Catalpa

Hey, wait a minuted! It turns out I’d never seen a catalpa seed before.
The pods, sure, all the time, but always already empty.
Both the Northern and Southern catalpas are found in our region. They also hybridize. And there are a number of other species in the Catalpa genus that have gotten around as ornamentals.

Monday Galls

Gallia est omnis divisa in partes tres
At the tips of a young oak, small round nestled in filamenty nests. Galls (not Gauls, pace Casesar) with exit holes. Big question in the wonderful world of galls is: what emerged, the gall inducer or the inquiline (parasite)?

Not just on the bud tips.

Possibly something in the Andricus gall wasp genus. This is a large genus. As I understand it, each species makes a unique gall. These tiny wasps stimulate the tree by chemical commands and the tree grows a gall in response. The tree is being hijacked, but not really damaged (?).

But wait! I’d originally thought this tree was a red oak but could it be be a bur oak? Will have to double check this.

If it’s a bur, then Andricus quercusfrondosus sounds like a possibility. This source notes that this species creates autumnal growths for the the agamic or asexual generation. Yes, gall wasps, which were once all called gall flies, alternate an asexual generation and a sexual generation. According to the cited piece, the agamic or sexual generation isn’t known for this species.

More complications: found a similar if not same gall on a definite red oak, which will be the subject of another day.

To summarize: galls are complicated.

Whale Ho

I came across some research that showed a Bombus bumblebee species whose members got physically smaller in competition with the commercial livestock that are honey bees.

I was reminded of this when I read Richard J. King‘s reference to the shrinkage in the size of whales killed between 1900 and 1986, when the international moratorium on whale-hunting finally went into effect. Sperm whales showed the most dramatic declines: ones killed in the 1980s were one average 13.1 feet shorter than those killed in 1905.

The diminishment of whale populations in absolute numbers and size has had ricocheting effects throughout the oceans. Whale excrement was a major source of nitrogen, essential for phytoplankton, before the run-off from farms and suburban laws poured too much nitrogen in. The death of a great whale was an enormous boon to deep sea creatures.

The more whales there were, the more other lifeforms in the sea.

Japanese cast iron whale, paperweight or totem, piloted into our ken by a friend.

A Winter Walk

I suspect this is the remains of a Bald-faced Hornet nest.
We all have days like this, right?
A bad case of bagworm… although not of course for the Evergreen Bagworm Moth overwintering in these things.
Persimmon fruit road kill. This is a seed of the fruit.
A slug enjoying some mushrooms. A lot of creatures eat fungi. It’s best not to tell mycologist hobbyists where the ‘shrooms are so they don’t compete, stomping hither and yon and ripping up habitat for their own habit.
Same tree as the mushrooms and happy slug. A wasp in January! The whole world is thrown out of whack.

***

The western Monarch Butterfly is almost gone. Less than 1% of their 1980 population now exists. Here are five things you can do to help. The unstated sixth item, as always, is the defeat of the Trump death-cult. Yes, it’s a war: Mexican Monarch advocate Homero Gomez went missing a couple of days ago.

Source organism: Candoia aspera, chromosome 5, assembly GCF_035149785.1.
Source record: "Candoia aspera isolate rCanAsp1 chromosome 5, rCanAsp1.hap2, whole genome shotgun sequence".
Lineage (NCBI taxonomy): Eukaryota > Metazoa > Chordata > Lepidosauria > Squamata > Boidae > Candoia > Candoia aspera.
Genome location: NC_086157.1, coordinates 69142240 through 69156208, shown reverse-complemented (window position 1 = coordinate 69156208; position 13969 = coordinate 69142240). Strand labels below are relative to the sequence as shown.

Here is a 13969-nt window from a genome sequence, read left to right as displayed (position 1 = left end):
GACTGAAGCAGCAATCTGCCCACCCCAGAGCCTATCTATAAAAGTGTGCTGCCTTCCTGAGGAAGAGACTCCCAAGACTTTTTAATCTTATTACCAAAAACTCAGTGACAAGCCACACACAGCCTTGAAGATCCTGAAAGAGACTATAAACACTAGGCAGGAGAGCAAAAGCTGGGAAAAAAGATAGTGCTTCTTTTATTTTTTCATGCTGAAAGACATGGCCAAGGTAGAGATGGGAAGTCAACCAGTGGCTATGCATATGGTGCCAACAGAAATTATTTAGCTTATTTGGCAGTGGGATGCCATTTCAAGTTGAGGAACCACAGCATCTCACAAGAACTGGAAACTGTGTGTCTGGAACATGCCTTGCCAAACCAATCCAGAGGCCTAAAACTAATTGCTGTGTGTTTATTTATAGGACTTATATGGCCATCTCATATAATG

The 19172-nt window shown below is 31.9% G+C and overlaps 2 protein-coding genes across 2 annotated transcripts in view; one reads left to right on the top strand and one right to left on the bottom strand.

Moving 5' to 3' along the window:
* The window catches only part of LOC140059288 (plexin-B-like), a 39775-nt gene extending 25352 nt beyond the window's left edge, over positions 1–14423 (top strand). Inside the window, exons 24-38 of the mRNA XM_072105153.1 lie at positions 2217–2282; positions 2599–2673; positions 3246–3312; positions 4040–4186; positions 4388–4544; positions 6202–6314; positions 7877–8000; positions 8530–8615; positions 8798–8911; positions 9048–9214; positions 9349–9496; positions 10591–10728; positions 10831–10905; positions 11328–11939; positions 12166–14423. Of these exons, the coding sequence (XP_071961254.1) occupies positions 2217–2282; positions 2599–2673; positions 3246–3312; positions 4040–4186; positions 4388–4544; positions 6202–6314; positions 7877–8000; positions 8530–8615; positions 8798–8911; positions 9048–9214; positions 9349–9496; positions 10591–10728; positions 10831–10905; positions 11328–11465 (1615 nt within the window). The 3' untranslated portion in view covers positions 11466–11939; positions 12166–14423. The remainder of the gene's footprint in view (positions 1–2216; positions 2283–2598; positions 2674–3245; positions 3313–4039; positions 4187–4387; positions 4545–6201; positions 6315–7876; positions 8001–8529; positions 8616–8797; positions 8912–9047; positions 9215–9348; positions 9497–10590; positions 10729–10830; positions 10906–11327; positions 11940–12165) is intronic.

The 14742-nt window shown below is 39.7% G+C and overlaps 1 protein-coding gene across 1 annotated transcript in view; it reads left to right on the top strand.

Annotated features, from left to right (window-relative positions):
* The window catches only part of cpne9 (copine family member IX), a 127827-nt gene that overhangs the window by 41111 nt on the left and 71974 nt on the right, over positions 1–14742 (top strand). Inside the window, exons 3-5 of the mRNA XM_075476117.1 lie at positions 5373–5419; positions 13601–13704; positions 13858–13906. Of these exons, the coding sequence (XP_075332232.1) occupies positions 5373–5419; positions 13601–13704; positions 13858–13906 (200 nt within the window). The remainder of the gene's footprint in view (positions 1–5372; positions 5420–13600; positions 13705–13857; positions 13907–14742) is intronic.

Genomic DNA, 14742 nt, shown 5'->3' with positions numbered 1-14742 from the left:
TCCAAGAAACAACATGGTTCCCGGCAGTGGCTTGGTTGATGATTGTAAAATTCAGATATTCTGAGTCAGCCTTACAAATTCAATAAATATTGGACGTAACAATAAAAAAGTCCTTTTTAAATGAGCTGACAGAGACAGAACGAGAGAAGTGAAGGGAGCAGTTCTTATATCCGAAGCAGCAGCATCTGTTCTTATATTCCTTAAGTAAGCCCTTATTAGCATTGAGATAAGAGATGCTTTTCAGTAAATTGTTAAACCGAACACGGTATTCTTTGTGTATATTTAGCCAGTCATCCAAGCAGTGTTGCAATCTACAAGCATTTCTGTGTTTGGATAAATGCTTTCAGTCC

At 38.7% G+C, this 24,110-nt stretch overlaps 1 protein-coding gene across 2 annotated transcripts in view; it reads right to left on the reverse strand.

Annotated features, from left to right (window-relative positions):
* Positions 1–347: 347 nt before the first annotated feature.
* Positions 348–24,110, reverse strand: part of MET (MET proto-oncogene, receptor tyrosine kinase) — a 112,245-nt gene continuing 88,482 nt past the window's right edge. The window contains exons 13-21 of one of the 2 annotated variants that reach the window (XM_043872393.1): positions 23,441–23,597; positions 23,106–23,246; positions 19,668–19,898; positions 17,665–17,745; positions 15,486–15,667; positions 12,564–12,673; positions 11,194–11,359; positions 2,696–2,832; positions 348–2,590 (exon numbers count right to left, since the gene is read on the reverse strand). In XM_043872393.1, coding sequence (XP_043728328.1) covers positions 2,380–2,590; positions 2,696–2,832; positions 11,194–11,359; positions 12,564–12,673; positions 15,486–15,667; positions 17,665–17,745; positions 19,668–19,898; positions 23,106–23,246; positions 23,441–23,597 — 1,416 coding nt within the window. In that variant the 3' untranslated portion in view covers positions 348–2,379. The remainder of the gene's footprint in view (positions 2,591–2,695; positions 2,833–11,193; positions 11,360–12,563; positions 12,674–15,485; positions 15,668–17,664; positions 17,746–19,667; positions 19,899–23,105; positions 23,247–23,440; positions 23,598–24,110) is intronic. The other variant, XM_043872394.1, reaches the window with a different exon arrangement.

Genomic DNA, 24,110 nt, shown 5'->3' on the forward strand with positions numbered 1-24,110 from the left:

Still More Squirrels

I don’t want anybody to get the impression that all the squirrels are being eaten. Ran into all these on Wednesday in a small patch of Green-Wood.

In American Kestrel news: yesterday a female was seen from the windows here for the first time in months. She came to our attention because she was calling. The male flew in, over, and past and then returned, making a good bit of noise himself. A few minutes later they were mating. Seconds after settling side by side on a roof pipe they scattered in opposite directions as a young Red-tailed Hawk flew up to the pipe! The hawk soon flew to a local antenna, where the falcons regrouped and made a few diving runs over the big buteo. The hawk flew out of sight. Combined with the Peregrine spotted on the regular perch of the smokestack in the distance, that made four raptors seen before 8:15 a.m.
***

The fucking Republicans are now opening the flood gates of poison into streams and wetlands. They are simply, definitively, the party of death.

Raptors vs. Squirrels

Another adult Red-tailed Hawk, another Green-Wood squirrel.
Sunday above Sylvan Water.
How many squirrels are in the cemetery? Not as many, I would guess, as in Prospect Park.While looking for interesting birds lately I’ve come across a couple of squirrels doing their best to lay low inside conifers. On Sunday, on the other hand, five of them ran towards me before breaking this way and that, including up into a bush. They were acting like new-borns but weren’t. Most of Saturday’s snow was already gone.

Raptor Wednesday

It snowed on Saturday. Twice. In between, I happened to be watching several squirrels capering across the park from my window. Out of the corner of my eye, I caught something fly at a bush and then away, turning up to a tree limb. Several squirrels made a racket up there before retreating.
It was a young Cooper’s hawk. Seemed small, so probably a male. Female Cooper’s are notably larger than the males.
He had caught a bird in the bush. I think House Sparrow.

Circled the tree to try get some shots through the branches. The hawk ate unconcerned about the world on the ground, children riding sleds, snow blowers blowing, cars making their awful din.


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